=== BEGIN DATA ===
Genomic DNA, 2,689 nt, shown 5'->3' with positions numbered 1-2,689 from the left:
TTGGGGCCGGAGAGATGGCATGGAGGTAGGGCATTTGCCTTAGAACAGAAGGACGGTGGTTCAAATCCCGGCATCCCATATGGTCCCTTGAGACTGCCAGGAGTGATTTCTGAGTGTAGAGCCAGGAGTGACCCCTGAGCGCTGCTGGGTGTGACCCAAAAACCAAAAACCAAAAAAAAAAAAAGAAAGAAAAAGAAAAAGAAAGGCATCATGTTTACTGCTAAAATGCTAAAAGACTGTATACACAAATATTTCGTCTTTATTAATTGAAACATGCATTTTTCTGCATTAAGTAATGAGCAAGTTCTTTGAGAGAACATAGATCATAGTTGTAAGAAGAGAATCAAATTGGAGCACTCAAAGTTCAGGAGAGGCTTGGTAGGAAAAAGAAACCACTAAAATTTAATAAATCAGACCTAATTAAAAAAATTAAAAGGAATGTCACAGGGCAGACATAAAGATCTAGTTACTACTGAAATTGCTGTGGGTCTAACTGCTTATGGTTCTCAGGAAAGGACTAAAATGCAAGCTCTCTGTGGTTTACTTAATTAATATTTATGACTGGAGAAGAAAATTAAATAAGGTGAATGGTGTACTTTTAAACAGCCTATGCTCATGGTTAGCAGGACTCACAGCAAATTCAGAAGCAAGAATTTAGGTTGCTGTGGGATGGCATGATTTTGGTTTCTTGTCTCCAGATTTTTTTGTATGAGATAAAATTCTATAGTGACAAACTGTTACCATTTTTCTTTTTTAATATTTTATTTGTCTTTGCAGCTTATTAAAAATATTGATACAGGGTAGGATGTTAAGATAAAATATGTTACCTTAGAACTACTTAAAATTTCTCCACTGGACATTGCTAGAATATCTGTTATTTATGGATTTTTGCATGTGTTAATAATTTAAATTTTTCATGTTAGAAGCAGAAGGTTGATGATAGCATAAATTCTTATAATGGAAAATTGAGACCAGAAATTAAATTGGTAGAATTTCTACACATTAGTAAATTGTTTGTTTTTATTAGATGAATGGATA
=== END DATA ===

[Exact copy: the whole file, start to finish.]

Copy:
Genomic DNA, 2,689 nt, shown 5'->3' with positions numbered 1-2,689 from the left:
TTGGGGCCGGAGAGATGGCATGGAGGTAGGGCATTTGCCTTAGAACAGAAGGACGGTGGTTCAAATCCCGGCATCCCATATGGTCCCTTGAGACTGCCAGGAGTGATTTCTGAGTGTAGAGCCAGGAGTGACCCCTGAGCGCTGCTGGGTGTGACCCAAAAACCAAAAACCAAAAAAAAAAAAAGAAAGAAAAAGAAAAAGAAAGGCATCATGTTTACTGCTAAAATGCTAAAAGACTGTATACACAAATATTTCGTCTTTATTAATTGAAACATGCATTTTTCTGCATTAAGTAATGAGCAAGTTCTTTGAGAGAACATAGATCATAGTTGTAAGAAGAGAATCAAATTGGAGCACTCAAAGTTCAGGAGAGGCTTGGTAGGAAAAAGAAACCACTAAAATTTAATAAATCAGACCTAATTAAAAAAATTAAAAGGAATGTCACAGGGCAGACATAAAGATCTAGTTACTACTGAAATTGCTGTGGGTCTAACTGCTTATGGTTCTCAGGAAAGGACTAAAATGCAAGCTCTCTGTGGTTTACTTAATTAATATTTATGACTGGAGAAGAAAATTAAATAAGGTGAATGGTGTACTTTTAAACAGCCTATGCTCATGGTTAGCAGGACTCACAGCAAATTCAGAAGCAAGAATTTAGGTTGCTGTGGGATGGCATGATTTTGGTTTCTTGTCTCCAGATTTTTTTGTATGAGATAAAATTCTATAGTGACAAACTGTTACCATTTTTCTTTTTTAATATTTTATTTGTCTTTGCAGCTTATTAAAAATATTGATACAGGGTAGGATGTTAAGATAAAATATGTTACCTTAGAACTACTTAAAATTTCTCCACTGGACATTGCTAGAATATCTGTTATTTATGGATTTTTGCATGTGTTAATAATTTAAATTTTTCATGTTAGAAGCAGAAGGTTGATGATAGCATAAATTCTTATAATGGAAAATTGAGACCAGAAATTAAATTGGTAGAATTTCTACACATTAGTAAATTGTTTGTTTTTATTAGATGAATGGATA